By Emily Flitter
NEW YORK (Reuters) - Researchers from Harvard University, Princeton University and the Environmental Defense Fund proposed a new, more precise way to measure the effects of greenhouse gas emissions on Earth's climate in an article published on Thursday in the academic journal Science.
The proposal, titled "Unmask temporal trade-offs in climate policy debates," would create a two-digit measurement system the scientists likened to blood pressure readings in medicine, which show the pressure on blood vessels both during heartbeats and in between them. It would help scientists and policymakers account for the fact that some greenhouse gasses last longer than others in the atmosphere.
"Different gases have widely different lifetimes in the atmosphere after emission and affect the climate in different ways over widely different timescales," said co-author Michael Oppenheimer, a geosciences professor at Princeton.
The system would show the effects of greenhouse emissions on a 20-year scale and a 100-year scale. Having a measurement that shows both numbers, the scientists argued, would let governments and other institutions trying to reduce greenhouse gas emissions and slow global warming decide which policies would be best in the short term and which should be adopted longer term.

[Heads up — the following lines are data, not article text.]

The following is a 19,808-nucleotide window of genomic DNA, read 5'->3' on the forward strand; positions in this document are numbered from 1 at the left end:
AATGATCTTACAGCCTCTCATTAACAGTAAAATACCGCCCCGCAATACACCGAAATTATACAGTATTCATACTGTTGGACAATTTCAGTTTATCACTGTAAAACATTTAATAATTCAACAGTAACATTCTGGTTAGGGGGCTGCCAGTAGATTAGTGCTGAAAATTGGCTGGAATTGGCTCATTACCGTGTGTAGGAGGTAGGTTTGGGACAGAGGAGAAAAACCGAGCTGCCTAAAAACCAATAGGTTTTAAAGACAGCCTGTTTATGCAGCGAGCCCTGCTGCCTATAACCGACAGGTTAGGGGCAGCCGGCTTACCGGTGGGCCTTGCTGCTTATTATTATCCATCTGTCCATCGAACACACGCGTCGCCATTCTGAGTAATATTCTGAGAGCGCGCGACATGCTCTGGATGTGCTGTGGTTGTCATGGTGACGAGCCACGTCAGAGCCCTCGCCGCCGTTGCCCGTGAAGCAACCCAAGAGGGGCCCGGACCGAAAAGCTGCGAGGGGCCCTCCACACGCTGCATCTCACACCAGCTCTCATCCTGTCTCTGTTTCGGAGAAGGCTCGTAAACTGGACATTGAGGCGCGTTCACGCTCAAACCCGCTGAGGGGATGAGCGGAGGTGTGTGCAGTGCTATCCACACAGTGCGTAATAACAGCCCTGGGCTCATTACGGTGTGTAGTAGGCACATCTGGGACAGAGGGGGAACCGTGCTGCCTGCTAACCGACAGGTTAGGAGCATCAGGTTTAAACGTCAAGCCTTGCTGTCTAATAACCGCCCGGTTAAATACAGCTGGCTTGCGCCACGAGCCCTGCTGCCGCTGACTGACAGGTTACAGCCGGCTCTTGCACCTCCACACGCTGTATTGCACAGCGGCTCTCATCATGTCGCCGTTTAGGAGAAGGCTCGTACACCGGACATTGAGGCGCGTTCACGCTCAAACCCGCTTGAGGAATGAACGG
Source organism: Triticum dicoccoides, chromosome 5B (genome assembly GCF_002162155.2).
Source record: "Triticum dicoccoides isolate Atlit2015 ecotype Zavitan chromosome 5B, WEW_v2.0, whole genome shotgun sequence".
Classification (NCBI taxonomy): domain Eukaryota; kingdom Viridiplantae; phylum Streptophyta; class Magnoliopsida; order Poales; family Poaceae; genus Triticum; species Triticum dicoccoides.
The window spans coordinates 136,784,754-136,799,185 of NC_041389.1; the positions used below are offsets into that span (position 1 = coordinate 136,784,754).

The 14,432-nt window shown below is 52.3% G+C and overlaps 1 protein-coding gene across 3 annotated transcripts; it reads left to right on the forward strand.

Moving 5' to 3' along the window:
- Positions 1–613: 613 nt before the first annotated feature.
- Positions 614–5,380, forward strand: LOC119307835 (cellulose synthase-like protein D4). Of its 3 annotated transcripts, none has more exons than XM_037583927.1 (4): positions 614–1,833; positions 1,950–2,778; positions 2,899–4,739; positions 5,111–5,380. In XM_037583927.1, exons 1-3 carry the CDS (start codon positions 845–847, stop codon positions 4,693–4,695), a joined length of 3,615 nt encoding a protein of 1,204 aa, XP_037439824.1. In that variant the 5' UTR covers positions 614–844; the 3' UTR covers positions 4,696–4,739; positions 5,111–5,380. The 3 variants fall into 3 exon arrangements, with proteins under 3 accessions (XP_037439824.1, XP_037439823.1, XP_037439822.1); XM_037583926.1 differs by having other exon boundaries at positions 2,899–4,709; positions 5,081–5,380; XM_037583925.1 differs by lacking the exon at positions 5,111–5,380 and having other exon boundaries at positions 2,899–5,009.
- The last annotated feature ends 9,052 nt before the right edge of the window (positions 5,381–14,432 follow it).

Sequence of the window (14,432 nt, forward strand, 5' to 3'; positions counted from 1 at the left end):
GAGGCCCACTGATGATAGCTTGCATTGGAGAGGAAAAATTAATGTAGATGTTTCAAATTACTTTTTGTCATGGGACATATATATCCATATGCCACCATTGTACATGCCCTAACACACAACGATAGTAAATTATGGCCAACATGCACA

It would also help in disputes between opposing advocacy groups. For example, according to the researchers, advocates for using natural gas as an energy source base their arguments on a 100-year timescale. But their opponents, activists lobbying against natural gas, use a 20-year timescale to show the effects of burning natural gas on the climate.
An overwhelming majority of scientists believe gas emissions like carbon dioxide, which is produced from burning fossil fuels, are contributing to global climate change, triggering sea level rise, droughts and more frequent violent storms.
For the two-value proposal to be successful, the scientists argued, it would have to be widely adopted, not only by individual government agencies like the U.S. Environmental Protection Agency, but also by international bodies like the United Nations and the Intergovernmental Panel on Climate change.
Science is a weekly, peer-reviewed journal published by the American Association for the Advancement of Science.
(Reporting by Emily Flitter; Editing by Sandra Maler)